File a Formal Complaint with the Court
If settlement negotiations fail, your only choice to recover damages for your injuries is to bring a personal injury lawsuit against those responsible. Bringing a lawsuit requires filing formal documents with the court. You must file the official papers within the statute of limitations period for personal injury in your state, typically between two and four years. Your attorney will file the documents for you and ensure you meet all deadlines. Once the suit is filed with the court, you can expect to wait at least a year before going to trial.
Preparing for Trial
Most victims of negligence have months to prepare for trial once the documents have been filed. Sometimes formally filing a lawsuit brings insurance companies back to the table to negotiate. At the very least, they take the claim more seriously when the court has papers. If they make an offer, your lawyer will advise you on your options. Regardless of whether negotiations restart, your lawyer will begin preparing for trial.
Preparing for trial includes many things, most of which qualify as discovery. Discovery is when both sides gather more information about the event or accident, your injuries, and other facts relevant to the claim. Both sides have already gathered massive amounts of information. Discovery focuses on uncovering unknown facts related to the case. Your lawyer will dig for more information to support your case, including additional witnesses, evidence the other side has collected, and anything else that is relevant.
Alternative Dispute Resolution
Depending on the situation, alternative dispute resolution might occur after filing official documents for a personal injury lawsuit. Mediation is often the go-to form of alternative dispute resolution. During mediation, both sides and their lawyers meet with a neutral mediator who helps both parties resolve the claim. If settlement negotiations fail, lawyers and insurance carriers like to try mediation because it’s much less expensive than going to trial. Additionally, mediation is fairly flexible compared to other types of dispute resolution. The mediator can discuss the case separately with each side and find creative solutions. The mediator’s recommendations are not binding like a judge’s ruling or other types of dispute resolution. Also, either side can walk away from mediation anytime during the process.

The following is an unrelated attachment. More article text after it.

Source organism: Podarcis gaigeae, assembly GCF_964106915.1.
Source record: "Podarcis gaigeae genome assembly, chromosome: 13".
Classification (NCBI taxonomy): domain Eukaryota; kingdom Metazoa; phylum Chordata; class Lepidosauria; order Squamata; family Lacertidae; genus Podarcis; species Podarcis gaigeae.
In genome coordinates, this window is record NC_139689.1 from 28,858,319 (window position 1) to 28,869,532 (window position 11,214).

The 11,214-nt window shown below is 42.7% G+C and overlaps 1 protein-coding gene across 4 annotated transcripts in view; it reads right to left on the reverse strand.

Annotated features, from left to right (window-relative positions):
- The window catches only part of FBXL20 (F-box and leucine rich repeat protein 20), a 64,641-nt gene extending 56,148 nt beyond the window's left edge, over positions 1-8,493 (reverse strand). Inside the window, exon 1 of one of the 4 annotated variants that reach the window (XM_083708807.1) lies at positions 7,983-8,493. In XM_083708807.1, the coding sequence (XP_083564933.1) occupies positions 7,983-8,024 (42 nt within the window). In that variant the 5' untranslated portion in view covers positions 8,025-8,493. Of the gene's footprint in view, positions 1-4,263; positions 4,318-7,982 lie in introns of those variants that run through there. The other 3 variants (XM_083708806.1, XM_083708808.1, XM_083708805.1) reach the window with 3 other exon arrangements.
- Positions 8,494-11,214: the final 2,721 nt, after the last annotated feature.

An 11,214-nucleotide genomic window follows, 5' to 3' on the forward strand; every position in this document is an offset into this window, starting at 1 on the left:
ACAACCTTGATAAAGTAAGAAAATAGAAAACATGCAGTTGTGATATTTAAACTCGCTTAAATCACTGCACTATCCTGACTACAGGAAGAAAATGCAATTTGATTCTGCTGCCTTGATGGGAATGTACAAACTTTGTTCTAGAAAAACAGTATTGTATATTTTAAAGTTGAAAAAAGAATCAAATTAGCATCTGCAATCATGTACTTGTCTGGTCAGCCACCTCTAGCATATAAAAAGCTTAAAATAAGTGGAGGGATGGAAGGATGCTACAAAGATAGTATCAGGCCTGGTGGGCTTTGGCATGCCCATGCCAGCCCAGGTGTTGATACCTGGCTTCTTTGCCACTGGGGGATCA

Final Resolution: Settlement or Trial
It doesn’t happen often, but a personal injury claim will occasionally settle within a few days before the scheduled trial. Last-minute negotiations are typically a last-ditch effort to avoid facing a jury. If your case does not settle, your lawyer will bring it before a judge. After both sides present evidence, a judge will make a final ruling on the case and award damages. If your case involves severe or permanent injuries, it will likely go in front of a jury too.
A personal injury lawsuit is a civil case. Civil trials are different than criminal trials. Instead of proving that someone is guilty beyond a reasonable doubt, a judge or jury decides the case based on the preponderance of the evidence, the idea that it’s more than 50 percent likely that the defendant is responsible for injuries. Most personal injury lawsuits are based on negligence, so your lawyer must also prove negligence to the court. Reach out to a personal injury lawyer.
If a judge or jury rules in your favor and awards compensation for damages, the insurance company will send payment within a few weeks, sometimes sooner. They typically remit payment to the plaintiff’s lawyer, who deducts attorney fees, unpaid medical expenses, and other costs of representation. The injured party receives the balance. If an insurance provider is not named as a defendant, you might struggle to collect your award. Your lawyer can advise you on the best way to move forward.